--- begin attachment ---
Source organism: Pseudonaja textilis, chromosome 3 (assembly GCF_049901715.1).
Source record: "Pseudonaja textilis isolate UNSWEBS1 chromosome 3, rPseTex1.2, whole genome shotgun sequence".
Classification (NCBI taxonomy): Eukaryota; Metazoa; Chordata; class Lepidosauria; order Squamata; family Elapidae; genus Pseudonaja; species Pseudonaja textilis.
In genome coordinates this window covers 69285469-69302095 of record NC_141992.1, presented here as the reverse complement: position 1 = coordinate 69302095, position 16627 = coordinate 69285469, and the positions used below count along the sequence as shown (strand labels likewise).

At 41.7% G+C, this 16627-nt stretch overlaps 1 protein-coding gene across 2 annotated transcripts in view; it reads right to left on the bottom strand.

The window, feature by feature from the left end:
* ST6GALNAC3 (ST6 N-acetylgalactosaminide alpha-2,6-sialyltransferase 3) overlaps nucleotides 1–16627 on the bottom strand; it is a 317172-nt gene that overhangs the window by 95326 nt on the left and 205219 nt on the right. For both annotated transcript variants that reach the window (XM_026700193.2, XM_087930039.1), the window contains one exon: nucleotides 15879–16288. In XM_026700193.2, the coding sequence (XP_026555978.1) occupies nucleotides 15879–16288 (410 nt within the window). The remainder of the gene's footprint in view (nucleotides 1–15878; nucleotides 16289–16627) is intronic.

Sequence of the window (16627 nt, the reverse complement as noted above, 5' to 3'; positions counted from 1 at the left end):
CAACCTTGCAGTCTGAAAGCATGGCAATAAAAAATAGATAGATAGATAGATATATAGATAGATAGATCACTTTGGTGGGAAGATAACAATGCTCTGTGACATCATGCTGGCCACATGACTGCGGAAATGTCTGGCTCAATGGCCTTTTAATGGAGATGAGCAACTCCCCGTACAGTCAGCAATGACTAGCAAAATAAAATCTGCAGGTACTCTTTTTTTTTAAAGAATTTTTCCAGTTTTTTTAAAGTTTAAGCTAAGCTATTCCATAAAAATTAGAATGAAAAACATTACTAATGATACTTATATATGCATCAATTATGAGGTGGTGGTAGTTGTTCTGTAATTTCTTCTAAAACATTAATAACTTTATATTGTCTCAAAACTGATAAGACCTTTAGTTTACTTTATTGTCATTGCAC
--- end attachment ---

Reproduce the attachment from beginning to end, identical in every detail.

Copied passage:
Source organism: Pseudonaja textilis, chromosome 3 (assembly GCF_049901715.1).
Source record: "Pseudonaja textilis isolate UNSWEBS1 chromosome 3, rPseTex1.2, whole genome shotgun sequence".
Classification (NCBI taxonomy): Eukaryota; Metazoa; Chordata; class Lepidosauria; order Squamata; family Elapidae; genus Pseudonaja; species Pseudonaja textilis.
In genome coordinates this window covers 69285469-69302095 of record NC_141992.1, presented here as the reverse complement: position 1 = coordinate 69302095, position 16627 = coordinate 69285469, and the positions used below count along the sequence as shown (strand labels likewise).

At 41.7% G+C, this 16627-nt stretch overlaps 1 protein-coding gene across 2 annotated transcripts in view; it reads right to left on the bottom strand.

The window, feature by feature from the left end:
* ST6GALNAC3 (ST6 N-acetylgalactosaminide alpha-2,6-sialyltransferase 3) overlaps nucleotides 1–16627 on the bottom strand; it is a 317172-nt gene that overhangs the window by 95326 nt on the left and 205219 nt on the right. For both annotated transcript variants that reach the window (XM_026700193.2, XM_087930039.1), the window contains one exon: nucleotides 15879–16288. In XM_026700193.2, the coding sequence (XP_026555978.1) occupies nucleotides 15879–16288 (410 nt within the window). The remainder of the gene's footprint in view (nucleotides 1–15878; nucleotides 16289–16627) is intronic.

Sequence of the window (16627 nt, the reverse complement as noted above, 5' to 3'; positions counted from 1 at the left end):
CAACCTTGCAGTCTGAAAGCATGGCAATAAAAAATAGATAGATAGATAGATATATAGATAGATAGATCACTTTGGTGGGAAGATAACAATGCTCTGTGACATCATGCTGGCCACATGACTGCGGAAATGTCTGGCTCAATGGCCTTTTAATGGAGATGAGCAACTCCCCGTACAGTCAGCAATGACTAGCAAAATAAAATCTGCAGGTACTCTTTTTTTTTAAAGAATTTTTCCAGTTTTTTTAAAGTTTAAGCTAAGCTATTCCATAAAAATTAGAATGAAAAACATTACTAATGATACTTATATATGCATCAATTATGAGGTGGTGGTAGTTGTTCTGTAATTTCTTCTAAAACATTAATAACTTTATATTGTCTCAAAACTGATAAGACCTTTAGTTTACTTTATTGTCATTGCAC